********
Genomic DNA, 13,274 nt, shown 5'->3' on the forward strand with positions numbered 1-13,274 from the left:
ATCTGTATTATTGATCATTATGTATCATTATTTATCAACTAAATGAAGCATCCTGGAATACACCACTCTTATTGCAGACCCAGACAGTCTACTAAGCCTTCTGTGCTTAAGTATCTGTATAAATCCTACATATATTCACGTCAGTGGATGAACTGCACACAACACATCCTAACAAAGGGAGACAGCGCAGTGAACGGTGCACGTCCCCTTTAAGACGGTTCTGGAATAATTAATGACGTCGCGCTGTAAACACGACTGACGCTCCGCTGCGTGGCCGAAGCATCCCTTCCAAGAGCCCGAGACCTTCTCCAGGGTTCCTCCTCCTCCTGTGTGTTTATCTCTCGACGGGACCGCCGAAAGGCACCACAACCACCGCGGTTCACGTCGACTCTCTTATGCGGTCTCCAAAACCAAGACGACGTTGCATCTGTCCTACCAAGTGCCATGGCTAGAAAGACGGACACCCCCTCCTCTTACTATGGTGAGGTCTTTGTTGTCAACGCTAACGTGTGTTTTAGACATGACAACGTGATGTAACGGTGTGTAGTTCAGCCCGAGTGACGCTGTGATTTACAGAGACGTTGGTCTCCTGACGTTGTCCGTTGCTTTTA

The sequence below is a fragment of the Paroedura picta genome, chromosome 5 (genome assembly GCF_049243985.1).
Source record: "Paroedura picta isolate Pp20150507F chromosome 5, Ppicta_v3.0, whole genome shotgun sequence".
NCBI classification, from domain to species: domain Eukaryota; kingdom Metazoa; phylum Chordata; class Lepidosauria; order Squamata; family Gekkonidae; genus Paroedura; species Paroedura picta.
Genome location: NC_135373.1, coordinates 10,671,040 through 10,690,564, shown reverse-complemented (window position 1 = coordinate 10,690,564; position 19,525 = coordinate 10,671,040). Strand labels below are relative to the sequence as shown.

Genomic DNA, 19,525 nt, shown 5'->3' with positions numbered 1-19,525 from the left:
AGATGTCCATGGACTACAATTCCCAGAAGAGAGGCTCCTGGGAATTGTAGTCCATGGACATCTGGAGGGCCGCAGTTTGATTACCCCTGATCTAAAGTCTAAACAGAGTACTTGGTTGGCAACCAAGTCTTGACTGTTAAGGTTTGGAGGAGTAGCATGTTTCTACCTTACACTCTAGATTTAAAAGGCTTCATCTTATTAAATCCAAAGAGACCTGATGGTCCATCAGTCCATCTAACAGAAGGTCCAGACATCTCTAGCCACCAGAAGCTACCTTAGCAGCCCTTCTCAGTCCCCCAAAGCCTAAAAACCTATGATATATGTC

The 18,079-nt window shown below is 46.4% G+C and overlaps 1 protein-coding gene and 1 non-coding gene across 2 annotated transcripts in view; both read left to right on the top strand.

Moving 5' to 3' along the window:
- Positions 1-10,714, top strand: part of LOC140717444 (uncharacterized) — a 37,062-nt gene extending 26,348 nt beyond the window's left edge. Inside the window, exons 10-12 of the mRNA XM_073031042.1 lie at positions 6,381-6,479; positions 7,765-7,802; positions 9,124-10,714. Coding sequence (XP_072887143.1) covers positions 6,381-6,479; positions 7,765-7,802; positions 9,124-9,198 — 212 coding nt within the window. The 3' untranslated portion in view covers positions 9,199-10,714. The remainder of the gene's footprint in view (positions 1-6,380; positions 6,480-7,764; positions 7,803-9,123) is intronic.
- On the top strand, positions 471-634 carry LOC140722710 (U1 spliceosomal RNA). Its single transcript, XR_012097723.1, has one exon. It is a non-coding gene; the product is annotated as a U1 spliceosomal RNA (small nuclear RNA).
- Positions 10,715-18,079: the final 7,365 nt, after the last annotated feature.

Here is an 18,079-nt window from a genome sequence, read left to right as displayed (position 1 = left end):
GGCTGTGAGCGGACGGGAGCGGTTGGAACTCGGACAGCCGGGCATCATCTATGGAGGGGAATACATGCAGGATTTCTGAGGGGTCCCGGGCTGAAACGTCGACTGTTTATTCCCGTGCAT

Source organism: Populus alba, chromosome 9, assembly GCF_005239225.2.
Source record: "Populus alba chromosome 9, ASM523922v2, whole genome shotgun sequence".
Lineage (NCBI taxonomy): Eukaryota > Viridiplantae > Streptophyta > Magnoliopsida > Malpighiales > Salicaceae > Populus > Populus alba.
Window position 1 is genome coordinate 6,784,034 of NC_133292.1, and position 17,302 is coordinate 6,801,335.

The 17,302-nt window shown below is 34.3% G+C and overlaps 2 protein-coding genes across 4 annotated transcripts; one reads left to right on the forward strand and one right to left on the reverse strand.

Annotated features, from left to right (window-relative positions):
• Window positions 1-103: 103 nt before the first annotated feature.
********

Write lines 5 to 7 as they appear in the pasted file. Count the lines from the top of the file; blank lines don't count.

NCBI classification, from domain to species: domain Eukaryota; kingdom Metazoa; phylum Chordata; class Lepidosauria; order Squamata; family Gekkonidae; genus Paroedura; species Paroedura picta.
Genome location: NC_135373.1, coordinates 10,671,040 through 10,690,564, shown reverse-complemented (window position 1 = coordinate 10,690,564; position 19,525 = coordinate 10,671,040). Strand labels below are relative to the sequence as shown.

Genomic DNA, 19,525 nt, shown 5'->3' with positions numbered 1-19,525 from the left: